Category: 0% APR Credit Cards
0% APR on PurchasesJan 27 2013
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Managing your 0% APR on Purchases Credit Card
With the amount of debt rising for many people, the idea of saving money on credit cards is highly appealing. Unfortunately, short of never using your credit, it’s hard to find ways to cut corners! The easiest way today is to find a credit card with an 0% APR on purchases which lasts for a set period of time and so credit card companies have been competing on the basis of extending the longest period of time possible. Generally speaking, this intro period of APR lasts between six and twelve months.
The idea of having a card that won’t charge you interest on purchases is highly appealing. What this means is that precisely what you spend on the card is what you will have to pay back for that period of time, so it’s easier to pay back what you owe. This type of card is best used for a big ticket purchase, such as new furniture or new appliances because you can pay off the large sum in a set period of time and avoid the interest on it, then put the card away.
Most standard cards have a period of six to twelve months that are interest free on purchases (usually six months). However, some specialty cards can go as high as 17 months (Tesco Clubcard, Halifax), though the interest rate will spike afterwards and you may not get much in the way of rewards, though Tesco does give extra points tied to the line of stores its hooked to. Some cards that are tied to department stores such as Sears will also give a longer period of interest free benefits in order to attract customers to shop for high ticket items.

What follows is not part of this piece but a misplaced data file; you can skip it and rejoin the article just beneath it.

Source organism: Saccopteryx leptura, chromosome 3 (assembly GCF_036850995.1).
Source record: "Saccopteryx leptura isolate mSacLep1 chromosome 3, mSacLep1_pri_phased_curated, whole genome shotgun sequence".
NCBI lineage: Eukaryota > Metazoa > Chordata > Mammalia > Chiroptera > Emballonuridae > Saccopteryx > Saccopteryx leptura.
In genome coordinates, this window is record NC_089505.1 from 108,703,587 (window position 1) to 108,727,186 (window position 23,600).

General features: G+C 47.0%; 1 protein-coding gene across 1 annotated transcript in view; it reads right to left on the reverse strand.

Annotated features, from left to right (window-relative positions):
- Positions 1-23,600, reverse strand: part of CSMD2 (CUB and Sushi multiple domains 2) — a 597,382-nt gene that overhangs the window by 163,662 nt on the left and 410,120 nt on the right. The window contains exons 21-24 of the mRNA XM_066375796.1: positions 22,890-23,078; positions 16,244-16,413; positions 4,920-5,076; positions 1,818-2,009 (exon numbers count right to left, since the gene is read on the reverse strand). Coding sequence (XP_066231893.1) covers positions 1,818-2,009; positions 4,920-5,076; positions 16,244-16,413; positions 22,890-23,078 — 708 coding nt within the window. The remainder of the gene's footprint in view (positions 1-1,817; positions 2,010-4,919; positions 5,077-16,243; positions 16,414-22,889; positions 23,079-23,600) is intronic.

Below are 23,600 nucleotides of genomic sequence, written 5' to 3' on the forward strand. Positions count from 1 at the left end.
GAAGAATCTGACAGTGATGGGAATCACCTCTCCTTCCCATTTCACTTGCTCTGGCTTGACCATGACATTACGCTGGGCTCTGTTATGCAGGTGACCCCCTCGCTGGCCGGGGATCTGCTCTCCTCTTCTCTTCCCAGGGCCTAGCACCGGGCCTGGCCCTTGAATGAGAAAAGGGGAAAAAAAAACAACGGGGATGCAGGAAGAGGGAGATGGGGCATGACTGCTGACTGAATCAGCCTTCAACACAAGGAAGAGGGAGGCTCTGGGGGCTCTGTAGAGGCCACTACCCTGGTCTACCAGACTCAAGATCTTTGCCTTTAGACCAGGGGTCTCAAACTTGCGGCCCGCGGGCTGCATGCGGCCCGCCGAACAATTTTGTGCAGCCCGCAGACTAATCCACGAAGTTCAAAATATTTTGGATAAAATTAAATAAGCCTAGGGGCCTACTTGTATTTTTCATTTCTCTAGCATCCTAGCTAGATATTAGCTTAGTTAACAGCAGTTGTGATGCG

All of this sounds good, particularly the saving money part, but this does bring one to the main point of these credit cards: the importance of understanding when the free interest rate period ends. The reason for this is because once the interest rate kicks in again, you will be stuck paying interest on any remaining balance and furthermore, some cards have retroactive interest rate, meaning that you’ll pay interest on all of the months that you were interest free as well! That can stack up to a much larger bill than one would expect, especially after X number of months with no interest.